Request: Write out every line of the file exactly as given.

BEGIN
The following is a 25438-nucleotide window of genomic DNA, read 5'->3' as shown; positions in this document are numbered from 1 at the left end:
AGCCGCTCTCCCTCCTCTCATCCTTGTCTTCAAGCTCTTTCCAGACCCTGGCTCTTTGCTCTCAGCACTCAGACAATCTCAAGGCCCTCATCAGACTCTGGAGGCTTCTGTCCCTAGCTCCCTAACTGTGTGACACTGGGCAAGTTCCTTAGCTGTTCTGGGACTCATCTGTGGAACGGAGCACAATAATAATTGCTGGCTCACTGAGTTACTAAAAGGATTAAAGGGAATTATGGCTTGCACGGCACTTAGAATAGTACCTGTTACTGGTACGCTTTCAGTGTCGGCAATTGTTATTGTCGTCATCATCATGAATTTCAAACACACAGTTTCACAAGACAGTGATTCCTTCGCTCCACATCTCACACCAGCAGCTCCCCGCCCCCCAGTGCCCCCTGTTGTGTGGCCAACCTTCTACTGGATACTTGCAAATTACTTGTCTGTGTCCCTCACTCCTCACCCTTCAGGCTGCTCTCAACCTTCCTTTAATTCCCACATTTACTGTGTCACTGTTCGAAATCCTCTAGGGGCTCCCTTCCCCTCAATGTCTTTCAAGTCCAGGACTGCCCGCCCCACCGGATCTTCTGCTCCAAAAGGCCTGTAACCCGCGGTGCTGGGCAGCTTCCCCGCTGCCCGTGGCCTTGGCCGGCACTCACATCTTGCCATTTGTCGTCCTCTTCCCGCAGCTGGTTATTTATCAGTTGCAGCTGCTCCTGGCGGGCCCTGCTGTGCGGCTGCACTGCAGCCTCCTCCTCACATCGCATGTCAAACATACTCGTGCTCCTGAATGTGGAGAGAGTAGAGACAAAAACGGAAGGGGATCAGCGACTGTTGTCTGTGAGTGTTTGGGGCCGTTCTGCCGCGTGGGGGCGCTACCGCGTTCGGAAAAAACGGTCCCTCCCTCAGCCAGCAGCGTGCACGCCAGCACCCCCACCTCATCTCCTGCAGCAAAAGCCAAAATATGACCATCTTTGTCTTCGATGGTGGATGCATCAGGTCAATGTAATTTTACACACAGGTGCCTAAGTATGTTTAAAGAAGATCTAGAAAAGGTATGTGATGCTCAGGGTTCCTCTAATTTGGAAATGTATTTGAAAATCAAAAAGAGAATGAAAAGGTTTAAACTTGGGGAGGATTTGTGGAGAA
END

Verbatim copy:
The following is a 25438-nucleotide window of genomic DNA, read 5'->3' as shown; positions in this document are numbered from 1 at the left end:
AGCCGCTCTCCCTCCTCTCATCCTTGTCTTCAAGCTCTTTCCAGACCCTGGCTCTTTGCTCTCAGCACTCAGACAATCTCAAGGCCCTCATCAGACTCTGGAGGCTTCTGTCCCTAGCTCCCTAACTGTGTGACACTGGGCAAGTTCCTTAGCTGTTCTGGGACTCATCTGTGGAACGGAGCACAATAATAATTGCTGGCTCACTGAGTTACTAAAAGGATTAAAGGGAATTATGGCTTGCACGGCACTTAGAATAGTACCTGTTACTGGTACGCTTTCAGTGTCGGCAATTGTTATTGTCGTCATCATCATGAATTTCAAACACACAGTTTCACAAGACAGTGATTCCTTCGCTCCACATCTCACACCAGCAGCTCCCCGCCCCCCAGTGCCCCCTGTTGTGTGGCCAACCTTCTACTGGATACTTGCAAATTACTTGTCTGTGTCCCTCACTCCTCACCCTTCAGGCTGCTCTCAACCTTCCTTTAATTCCCACATTTACTGTGTCACTGTTCGAAATCCTCTAGGGGCTCCCTTCCCCTCAATGTCTTTCAAGTCCAGGACTGCCCGCCCCACCGGATCTTCTGCTCCAAAAGGCCTGTAACCCGCGGTGCTGGGCAGCTTCCCCGCTGCCCGTGGCCTTGGCCGGCACTCACATCTTGCCATTTGTCGTCCTCTTCCCGCAGCTGGTTATTTATCAGTTGCAGCTGCTCCTGGCGGGCCCTGCTGTGCGGCTGCACTGCAGCCTCCTCCTCACATCGCATGTCAAACATACTCGTGCTCCTGAATGTGGAGAGAGTAGAGACAAAAACGGAAGGGGATCAGCGACTGTTGTCTGTGAGTGTTTGGGGCCGTTCTGCCGCGTGGGGGCGCTACCGCGTTCGGAAAAAACGGTCCCTCCCTCAGCCAGCAGCGTGCACGCCAGCACCCCCACCTCATCTCCTGCAGCAAAAGCCAAAATATGACCATCTTTGTCTTCGATGGTGGATGCATCAGGTCAATGTAATTTTACACACAGGTGCCTAAGTATGTTTAAAGAAGATCTAGAAAAGGTATGTGATGCTCAGGGTTCCTCTAATTTGGAAATGTATTTGAAAATCAAAAAGAGAATGAAAAGGTTTAAACTTGGGGAGGATTTGTGGAGAA